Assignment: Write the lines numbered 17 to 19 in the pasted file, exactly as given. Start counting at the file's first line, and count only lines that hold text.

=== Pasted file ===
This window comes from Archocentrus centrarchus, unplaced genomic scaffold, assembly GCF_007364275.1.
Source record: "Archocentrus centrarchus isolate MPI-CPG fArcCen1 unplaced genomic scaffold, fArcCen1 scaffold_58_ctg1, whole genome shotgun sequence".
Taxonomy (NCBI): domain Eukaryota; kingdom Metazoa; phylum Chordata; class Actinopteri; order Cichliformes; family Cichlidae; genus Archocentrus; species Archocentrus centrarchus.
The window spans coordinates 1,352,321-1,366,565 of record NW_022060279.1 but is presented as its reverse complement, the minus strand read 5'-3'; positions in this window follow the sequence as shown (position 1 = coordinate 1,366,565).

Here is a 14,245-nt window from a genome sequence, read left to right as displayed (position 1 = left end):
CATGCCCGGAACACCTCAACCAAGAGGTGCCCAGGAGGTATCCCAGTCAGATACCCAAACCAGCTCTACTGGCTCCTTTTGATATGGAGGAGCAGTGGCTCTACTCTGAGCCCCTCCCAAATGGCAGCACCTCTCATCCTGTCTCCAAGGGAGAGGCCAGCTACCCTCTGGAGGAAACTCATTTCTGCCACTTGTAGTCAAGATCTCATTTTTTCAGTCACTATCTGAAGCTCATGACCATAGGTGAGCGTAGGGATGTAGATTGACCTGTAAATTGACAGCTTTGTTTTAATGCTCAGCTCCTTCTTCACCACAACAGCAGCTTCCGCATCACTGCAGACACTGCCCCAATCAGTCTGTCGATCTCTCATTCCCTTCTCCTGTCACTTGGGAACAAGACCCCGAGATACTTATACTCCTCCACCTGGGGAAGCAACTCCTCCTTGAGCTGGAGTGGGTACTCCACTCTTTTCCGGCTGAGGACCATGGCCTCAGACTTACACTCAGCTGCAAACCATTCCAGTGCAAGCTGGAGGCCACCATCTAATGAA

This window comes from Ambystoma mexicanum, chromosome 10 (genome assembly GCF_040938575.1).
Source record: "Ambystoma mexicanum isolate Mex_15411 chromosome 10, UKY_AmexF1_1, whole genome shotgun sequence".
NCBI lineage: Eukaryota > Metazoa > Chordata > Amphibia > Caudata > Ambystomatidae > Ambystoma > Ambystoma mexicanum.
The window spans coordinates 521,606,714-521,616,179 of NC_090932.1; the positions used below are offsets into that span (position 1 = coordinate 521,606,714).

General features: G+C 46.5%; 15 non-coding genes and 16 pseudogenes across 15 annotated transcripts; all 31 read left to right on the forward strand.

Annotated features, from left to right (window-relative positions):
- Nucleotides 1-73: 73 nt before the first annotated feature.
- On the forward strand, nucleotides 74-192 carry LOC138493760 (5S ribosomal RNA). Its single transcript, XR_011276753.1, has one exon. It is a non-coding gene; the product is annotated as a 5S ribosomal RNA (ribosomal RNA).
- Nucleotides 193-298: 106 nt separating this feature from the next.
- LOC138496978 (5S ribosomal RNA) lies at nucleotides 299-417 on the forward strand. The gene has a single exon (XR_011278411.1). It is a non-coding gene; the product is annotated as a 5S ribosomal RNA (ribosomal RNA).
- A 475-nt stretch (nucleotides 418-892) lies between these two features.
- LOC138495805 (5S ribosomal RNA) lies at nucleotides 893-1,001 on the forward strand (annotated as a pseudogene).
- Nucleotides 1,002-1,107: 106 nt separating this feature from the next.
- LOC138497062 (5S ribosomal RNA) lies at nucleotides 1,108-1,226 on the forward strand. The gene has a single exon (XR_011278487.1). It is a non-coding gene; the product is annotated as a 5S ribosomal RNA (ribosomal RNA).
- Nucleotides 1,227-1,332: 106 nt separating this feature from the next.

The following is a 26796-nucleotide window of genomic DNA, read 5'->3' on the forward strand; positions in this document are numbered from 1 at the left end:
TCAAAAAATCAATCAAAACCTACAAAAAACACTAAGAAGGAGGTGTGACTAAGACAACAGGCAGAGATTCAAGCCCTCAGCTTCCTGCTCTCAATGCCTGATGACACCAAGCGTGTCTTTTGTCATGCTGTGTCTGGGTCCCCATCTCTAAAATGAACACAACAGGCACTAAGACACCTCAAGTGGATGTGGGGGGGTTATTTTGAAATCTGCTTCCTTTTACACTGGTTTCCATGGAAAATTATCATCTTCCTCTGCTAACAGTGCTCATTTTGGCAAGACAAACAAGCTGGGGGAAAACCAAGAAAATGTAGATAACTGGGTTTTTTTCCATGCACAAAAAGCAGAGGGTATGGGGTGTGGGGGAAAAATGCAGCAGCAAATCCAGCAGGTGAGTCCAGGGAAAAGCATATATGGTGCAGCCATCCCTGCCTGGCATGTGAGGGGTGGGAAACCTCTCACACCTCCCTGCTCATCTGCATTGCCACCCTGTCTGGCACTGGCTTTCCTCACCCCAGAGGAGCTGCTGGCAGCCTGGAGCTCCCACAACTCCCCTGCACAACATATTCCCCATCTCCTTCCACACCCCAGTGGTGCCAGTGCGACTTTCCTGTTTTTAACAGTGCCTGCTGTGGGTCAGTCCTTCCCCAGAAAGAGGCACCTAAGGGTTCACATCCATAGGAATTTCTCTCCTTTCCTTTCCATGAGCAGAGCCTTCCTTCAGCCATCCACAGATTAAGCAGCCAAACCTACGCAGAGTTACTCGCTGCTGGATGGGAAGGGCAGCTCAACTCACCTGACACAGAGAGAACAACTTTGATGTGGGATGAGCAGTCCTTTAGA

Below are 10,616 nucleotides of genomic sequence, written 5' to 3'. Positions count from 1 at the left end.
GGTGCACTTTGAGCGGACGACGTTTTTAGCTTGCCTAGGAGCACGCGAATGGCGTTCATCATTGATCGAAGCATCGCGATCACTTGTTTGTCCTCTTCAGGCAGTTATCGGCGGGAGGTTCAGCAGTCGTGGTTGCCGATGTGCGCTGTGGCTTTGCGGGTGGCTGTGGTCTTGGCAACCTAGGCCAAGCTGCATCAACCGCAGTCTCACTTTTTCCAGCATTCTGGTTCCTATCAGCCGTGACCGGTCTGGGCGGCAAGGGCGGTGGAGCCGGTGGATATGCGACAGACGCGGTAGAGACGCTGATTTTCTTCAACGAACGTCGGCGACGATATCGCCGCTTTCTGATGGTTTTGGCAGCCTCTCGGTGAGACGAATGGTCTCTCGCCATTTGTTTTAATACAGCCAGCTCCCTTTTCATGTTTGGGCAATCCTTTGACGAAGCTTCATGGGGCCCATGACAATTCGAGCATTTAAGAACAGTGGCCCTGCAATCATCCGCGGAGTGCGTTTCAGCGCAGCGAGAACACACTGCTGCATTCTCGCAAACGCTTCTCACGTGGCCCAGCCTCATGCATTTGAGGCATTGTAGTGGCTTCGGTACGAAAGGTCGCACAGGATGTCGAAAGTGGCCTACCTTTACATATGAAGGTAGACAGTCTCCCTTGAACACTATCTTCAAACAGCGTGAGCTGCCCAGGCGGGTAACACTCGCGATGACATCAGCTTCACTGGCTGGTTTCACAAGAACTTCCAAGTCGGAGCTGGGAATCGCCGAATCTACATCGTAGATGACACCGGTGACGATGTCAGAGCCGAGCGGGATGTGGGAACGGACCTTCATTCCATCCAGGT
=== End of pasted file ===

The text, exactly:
- A 475-nt stretch (nucleotides 418-892) lies between these two features.
- LOC138495805 (5S ribosomal RNA) lies at nucleotides 893-1,001 on the forward strand (annotated as a pseudogene).
- Nucleotides 1,002-1,107: 106 nt separating this feature from the next.